It will be appreciated that the axis defining unit 122 defines one axis, such as axis 36, and that motor 120 rotates the spherical element 10 about the axis 32 which is perpendicular to the axis 36 of the axis defining unit 122. As shown by arrow 125, motor 120 pushes the spherical element 10 in and out of the plane defined by the paper and thus, rotates the spherical element 10 about axis 38. As will be appreciated by persons skilled in the art, motor 120 provides the highest moment possible about axis 38.
Reference is now made to FIG. 11 which illustrates another embodiment of the multiaxis rotation device of the present invention. In this embodiment, the motors, labeled 130, are separated from the axis defining units, labeled 132. As in the embodiment of FIG. 1, the axis defining units 132 define the axes 134 and 138 of rotation. However, in this embodiment, the motors 130 press directly against the spherical element 10. As shown in FIG. 11, motors 130 are located in the corners of the housing 20 and the pre-load is provided by springs 140 which press against the corners of the housing 20. Since the motors 130 do not operate along one of the axes 134 or 138, the action of the motors 130 provides a higher moment to the rotation of the spherical element 10 than in the embodiment of FIG. 1. The spherical element 10 should be covered with a bushing material so as not to wear down the driving elements 142 of motors 130.
In this embodiment, the four motors 130 continually operate together. The motors have to be located at opposite sides of a diagonal of the spherical element 10 such that the pressure of one motor 130 on the spherical element 10 is compensated by the pressure of the motor 130 on the opposite side of the spherical element 10.
The axis defining units 132 can be the same as those of FIGS. 1-4. However, since they do not need to provide a load against the push of the motors 130 (as in the embodiment of FIG. 1), the friction changing units, labeled 144, can be formed of just a ceramic base, as shown.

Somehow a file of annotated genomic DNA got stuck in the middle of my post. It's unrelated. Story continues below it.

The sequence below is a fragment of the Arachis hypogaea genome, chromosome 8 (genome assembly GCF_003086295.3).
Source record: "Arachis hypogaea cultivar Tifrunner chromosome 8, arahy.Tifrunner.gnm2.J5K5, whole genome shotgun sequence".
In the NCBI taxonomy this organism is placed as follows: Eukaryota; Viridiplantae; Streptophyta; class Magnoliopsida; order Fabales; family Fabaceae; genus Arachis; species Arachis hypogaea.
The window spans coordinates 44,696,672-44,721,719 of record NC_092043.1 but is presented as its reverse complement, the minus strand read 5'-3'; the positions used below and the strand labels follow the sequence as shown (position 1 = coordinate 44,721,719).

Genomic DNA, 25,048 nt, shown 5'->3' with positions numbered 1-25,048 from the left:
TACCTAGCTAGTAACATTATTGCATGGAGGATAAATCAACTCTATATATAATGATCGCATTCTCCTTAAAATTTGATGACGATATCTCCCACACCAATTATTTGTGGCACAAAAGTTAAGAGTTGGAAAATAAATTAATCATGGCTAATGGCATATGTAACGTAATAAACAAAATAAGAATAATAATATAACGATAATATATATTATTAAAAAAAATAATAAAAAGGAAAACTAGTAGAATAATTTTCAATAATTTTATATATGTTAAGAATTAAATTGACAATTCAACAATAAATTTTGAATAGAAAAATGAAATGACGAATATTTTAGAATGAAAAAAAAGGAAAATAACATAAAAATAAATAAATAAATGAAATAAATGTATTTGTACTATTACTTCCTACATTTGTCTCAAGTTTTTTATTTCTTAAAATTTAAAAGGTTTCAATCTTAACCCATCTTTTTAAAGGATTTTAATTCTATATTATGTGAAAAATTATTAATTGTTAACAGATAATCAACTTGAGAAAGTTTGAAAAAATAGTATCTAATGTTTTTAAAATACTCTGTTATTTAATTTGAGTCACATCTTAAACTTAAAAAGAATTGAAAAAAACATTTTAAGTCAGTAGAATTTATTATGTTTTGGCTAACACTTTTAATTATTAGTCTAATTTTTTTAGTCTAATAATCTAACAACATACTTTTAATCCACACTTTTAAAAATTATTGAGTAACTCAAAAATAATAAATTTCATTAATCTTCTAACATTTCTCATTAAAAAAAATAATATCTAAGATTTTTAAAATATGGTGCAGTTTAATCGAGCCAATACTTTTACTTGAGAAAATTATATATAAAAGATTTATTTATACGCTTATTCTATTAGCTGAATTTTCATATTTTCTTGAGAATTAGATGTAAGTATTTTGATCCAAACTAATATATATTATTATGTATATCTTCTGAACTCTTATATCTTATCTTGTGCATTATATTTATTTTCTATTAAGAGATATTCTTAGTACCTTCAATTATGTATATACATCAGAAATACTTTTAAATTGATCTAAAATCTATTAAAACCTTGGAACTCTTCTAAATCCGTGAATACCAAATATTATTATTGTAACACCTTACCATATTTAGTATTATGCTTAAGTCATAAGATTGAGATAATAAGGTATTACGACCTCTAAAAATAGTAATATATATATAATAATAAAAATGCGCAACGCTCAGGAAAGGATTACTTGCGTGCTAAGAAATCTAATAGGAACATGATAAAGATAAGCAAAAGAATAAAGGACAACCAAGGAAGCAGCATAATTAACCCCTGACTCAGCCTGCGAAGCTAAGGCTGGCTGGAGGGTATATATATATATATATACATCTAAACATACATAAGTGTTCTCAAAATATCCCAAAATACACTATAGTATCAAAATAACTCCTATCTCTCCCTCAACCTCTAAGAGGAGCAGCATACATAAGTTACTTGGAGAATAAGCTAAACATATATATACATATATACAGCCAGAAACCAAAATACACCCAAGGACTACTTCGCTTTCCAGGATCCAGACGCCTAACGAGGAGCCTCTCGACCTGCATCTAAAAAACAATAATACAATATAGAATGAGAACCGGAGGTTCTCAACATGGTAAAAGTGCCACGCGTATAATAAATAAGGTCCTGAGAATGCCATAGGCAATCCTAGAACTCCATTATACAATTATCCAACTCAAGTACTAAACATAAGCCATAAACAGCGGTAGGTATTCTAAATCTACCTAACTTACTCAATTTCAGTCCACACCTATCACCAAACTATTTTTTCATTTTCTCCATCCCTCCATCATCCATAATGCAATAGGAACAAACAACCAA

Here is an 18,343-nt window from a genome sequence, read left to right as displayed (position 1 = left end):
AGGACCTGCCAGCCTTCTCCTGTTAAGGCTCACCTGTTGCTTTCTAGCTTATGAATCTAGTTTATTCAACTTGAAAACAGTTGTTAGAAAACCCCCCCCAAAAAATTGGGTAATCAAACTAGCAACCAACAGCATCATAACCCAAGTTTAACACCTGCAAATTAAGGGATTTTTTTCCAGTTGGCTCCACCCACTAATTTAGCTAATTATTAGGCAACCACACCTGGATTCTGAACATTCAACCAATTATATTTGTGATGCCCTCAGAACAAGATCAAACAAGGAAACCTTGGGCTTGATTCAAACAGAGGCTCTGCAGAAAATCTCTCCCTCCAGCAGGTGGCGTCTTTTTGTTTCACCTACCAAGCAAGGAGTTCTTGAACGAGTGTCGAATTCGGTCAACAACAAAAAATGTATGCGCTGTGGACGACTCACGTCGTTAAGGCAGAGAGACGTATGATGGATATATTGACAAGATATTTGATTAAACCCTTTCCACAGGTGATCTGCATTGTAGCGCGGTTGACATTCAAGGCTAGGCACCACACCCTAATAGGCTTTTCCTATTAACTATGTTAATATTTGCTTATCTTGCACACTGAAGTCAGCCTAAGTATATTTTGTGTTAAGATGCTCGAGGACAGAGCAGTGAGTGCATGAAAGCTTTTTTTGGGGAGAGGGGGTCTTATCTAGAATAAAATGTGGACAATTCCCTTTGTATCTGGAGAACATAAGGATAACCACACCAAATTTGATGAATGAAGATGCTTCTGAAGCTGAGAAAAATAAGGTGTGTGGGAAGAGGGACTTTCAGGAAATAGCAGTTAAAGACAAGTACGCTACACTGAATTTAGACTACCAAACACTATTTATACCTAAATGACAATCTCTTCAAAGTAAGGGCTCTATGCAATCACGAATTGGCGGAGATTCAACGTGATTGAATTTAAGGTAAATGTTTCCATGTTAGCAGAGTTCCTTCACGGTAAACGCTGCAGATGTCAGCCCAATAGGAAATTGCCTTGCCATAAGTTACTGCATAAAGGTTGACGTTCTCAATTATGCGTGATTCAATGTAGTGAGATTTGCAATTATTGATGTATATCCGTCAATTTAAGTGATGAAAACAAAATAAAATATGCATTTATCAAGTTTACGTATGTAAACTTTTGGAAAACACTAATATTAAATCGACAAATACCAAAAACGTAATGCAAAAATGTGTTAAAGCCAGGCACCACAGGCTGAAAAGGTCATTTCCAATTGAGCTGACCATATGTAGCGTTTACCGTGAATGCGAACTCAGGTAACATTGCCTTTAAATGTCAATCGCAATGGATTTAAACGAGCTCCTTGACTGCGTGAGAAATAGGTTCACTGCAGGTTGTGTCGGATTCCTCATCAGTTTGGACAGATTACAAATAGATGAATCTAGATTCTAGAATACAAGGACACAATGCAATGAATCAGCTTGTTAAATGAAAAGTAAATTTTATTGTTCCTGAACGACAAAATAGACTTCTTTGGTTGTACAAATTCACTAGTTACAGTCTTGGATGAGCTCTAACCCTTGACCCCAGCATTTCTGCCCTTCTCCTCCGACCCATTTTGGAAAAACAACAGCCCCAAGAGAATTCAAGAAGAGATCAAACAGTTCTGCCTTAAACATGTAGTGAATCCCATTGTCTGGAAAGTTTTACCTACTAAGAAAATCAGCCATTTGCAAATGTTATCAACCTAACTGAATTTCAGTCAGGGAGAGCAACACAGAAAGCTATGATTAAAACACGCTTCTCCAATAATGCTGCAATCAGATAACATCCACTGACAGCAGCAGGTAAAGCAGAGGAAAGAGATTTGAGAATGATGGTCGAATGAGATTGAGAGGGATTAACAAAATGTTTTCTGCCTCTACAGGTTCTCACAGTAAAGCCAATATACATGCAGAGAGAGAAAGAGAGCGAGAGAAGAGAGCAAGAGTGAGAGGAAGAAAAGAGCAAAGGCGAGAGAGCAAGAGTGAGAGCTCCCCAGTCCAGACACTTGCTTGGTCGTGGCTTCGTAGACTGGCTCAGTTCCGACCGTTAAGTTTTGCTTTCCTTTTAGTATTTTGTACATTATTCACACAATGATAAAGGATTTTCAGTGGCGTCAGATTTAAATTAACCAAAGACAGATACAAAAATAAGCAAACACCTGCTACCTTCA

Reference is now made to FIG. 12 which illustrates an alternative embodiment of an axis defining unit 150 operative for the multiaxis rotation device of FIG. 11 on a relatively "soft" spherical element 152. The axis defining unit 150 comprises a friction changing unit 156 and a triangular support 158 about whose apex 160 the spherical element 152 rotates. The apex 160 defines one point of one of the axes of rotation. In this embodiment, there are no bearings since the motors 130 provide the rotation motion at a distance from the unit 150 and the apex 160 provides a point about which to rotate.
Friction changing unit 156 is a cylinder, similar in shape to the extension 82, upon which is mounted triangular support 158. Unit 156 is polarized in the direction perpendicular to the axes of the spherical element 10, as indicated by arrow 159, and is operative similar to the base 80. Thus, unit 156 provides motion to and from the spherical element 152. Depending on the size of the unit 156, electrodes (not show) can be placed on its top and bottom surfaces or on its inner and outer surfaces.
Reference is now made to FIGS. 13, 14 and 15 which illustrate a further embodiment, labeled 180, of the rotation unit of the present invention in which the motors and axis defining units form a single element. FIG. 13 is an isometric, schematic illustration, FIG. 14 is a top view, taken in the direction of arrow XIV of FIG. 13, and FIG. 15 is a side view, taken in the direction of arrow XV of FIG. 14, of the axis defining unit 180.
The rotation unit 180 comprises three ceramic motors 182 and a point support 184 connected to all three motors 182. Point support 184 comprises an axle 186 with an apex 188 and three rods 190 which connect axle 186 with the ceramic motors 182. Similar to apex 160, apex 188 provides one point of a rotation axis about which the spherical element 152 can rotate. The three rods 190 are of approximately equal length and are equally spread about a circle (120 degrees apart from each other). Typically, they connect to motors 182 at the zero point locations of the standing wave, as is known in the art.